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NZ to reap left-right benefit against India - Taylor

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NZ to reap left-right benefit against India - TaylorNew Zealand look to make it four in a row at Trent Bridge

NZ to reap left-right benefit against India - Taylor


(SOUNDBITE) (English) ROSS TAYLOR, NEW ZEALAND BATSMAN, SAYING: "We've faced India a lot in recent times and had some success against them.

Obviously, two world class spinners on their day.

I think we've had success at different stages.

"We'll have to wait and see what the wicket produces tomorrow.

Some shorter boundaries, and sometimes that can play in the minds of the spinner, not necessarily -- one might spin a little bit more defensive, but as I said, with all the weather around and so much uncertainty, we'll just have to wait and see.

And I'm sure the team that adapts the best will probably get the right result." 2.


(SOUNDBITE) (English) ROSS TAYLOR, NEW ZEALAND BATSMAN, SAYING: "I haven't been in the bowling meetings, but obviously Shikhar is a big loss to India.

The presence, he plays very well at ICC tournaments and has a very good record over here.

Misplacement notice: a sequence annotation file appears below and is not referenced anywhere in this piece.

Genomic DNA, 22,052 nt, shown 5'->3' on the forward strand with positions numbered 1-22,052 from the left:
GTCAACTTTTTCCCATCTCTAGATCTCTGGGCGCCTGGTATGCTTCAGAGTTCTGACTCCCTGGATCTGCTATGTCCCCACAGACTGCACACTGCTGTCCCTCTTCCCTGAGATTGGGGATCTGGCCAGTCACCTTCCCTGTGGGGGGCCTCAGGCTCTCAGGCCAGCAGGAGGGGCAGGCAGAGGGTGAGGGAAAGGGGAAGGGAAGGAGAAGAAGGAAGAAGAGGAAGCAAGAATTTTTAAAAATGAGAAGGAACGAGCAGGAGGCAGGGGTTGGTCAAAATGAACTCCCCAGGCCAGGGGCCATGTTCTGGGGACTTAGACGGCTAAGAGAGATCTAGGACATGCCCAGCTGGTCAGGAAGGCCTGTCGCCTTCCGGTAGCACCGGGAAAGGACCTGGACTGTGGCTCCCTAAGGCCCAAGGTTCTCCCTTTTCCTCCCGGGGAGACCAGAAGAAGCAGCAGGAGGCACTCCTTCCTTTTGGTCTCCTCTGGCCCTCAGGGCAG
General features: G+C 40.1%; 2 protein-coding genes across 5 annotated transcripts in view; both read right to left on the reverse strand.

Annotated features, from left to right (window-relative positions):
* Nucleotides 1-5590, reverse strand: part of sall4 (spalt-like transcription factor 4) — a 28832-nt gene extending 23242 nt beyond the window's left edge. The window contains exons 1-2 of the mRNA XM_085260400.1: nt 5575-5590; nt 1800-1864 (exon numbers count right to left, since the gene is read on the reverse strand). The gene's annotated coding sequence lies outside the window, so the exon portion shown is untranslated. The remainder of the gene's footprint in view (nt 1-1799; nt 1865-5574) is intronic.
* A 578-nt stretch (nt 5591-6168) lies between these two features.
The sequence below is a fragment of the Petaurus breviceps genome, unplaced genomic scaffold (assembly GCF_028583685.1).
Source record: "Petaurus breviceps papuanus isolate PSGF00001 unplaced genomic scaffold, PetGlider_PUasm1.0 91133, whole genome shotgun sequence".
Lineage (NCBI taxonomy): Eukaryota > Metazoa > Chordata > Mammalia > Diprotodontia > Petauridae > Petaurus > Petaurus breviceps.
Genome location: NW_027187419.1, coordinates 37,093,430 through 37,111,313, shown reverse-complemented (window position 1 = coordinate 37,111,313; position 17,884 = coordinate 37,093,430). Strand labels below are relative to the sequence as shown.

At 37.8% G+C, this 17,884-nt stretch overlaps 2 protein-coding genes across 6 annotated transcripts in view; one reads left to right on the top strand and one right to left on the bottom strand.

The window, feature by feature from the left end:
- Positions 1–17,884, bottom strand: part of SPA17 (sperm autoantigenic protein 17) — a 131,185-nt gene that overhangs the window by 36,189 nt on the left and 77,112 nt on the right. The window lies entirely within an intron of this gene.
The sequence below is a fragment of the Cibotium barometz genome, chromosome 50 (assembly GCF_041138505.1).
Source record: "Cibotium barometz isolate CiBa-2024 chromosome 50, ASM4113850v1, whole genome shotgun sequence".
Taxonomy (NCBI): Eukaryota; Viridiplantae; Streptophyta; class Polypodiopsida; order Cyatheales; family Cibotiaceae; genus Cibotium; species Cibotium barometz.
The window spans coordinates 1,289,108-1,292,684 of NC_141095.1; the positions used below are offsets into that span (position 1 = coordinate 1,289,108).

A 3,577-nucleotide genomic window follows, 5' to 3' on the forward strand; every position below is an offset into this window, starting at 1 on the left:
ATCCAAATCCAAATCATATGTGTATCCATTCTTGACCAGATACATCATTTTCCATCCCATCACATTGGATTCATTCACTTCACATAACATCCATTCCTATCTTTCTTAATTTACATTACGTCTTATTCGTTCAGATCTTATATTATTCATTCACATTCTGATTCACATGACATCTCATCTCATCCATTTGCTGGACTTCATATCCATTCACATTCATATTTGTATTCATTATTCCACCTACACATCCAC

Himself and Rohit Sharma have a very good partnership, and I think they complement each other well because they're right and left-handed.

"In terms of our lineup, I think we've had a similar balanced side for a long time, and when you do have a right-left hand combination, it does put pressure in different ways on the bowling opposition.

"A lot of these grounds in the UK have a short boundary to one side, and if you've got two right handers or two left handers, you can't exploit it as much where obviously having the right and the left hand, and the communication becomes very important to target those short boundaries." STORY: New Zealand's steady supply of left-handed batsmen will come in handy in Thursday's (June 13) World Cup match against an Indian team without that variety in their top order, senior Kiwi batsman Ross Taylor said on the eve of the match.

Opener Shikhar Dhawan's injury has not only robbed India of a left-right pair at the top of their order but has also left the two-times champions without a southpaw in the top half of their batting.

In contrast, New Zealand have three left-handers in their top six, including opener Colin Munro.

A left-right combination forces bowlers to alter line and length while the fielding captain is also compelled to tinker with field settings every time the batsmen change ends.

Taylor said such variety in the batting lineup was necessary to make the most of the World Cup grounds.

The 2015 finalists have made a perfect start in their quest for a maiden World Cup title, winning their first three matches before the tournament was hit by poor weather, which has already resulted in three matches being either called off or abandoned.

(Production: Andy Ragg)

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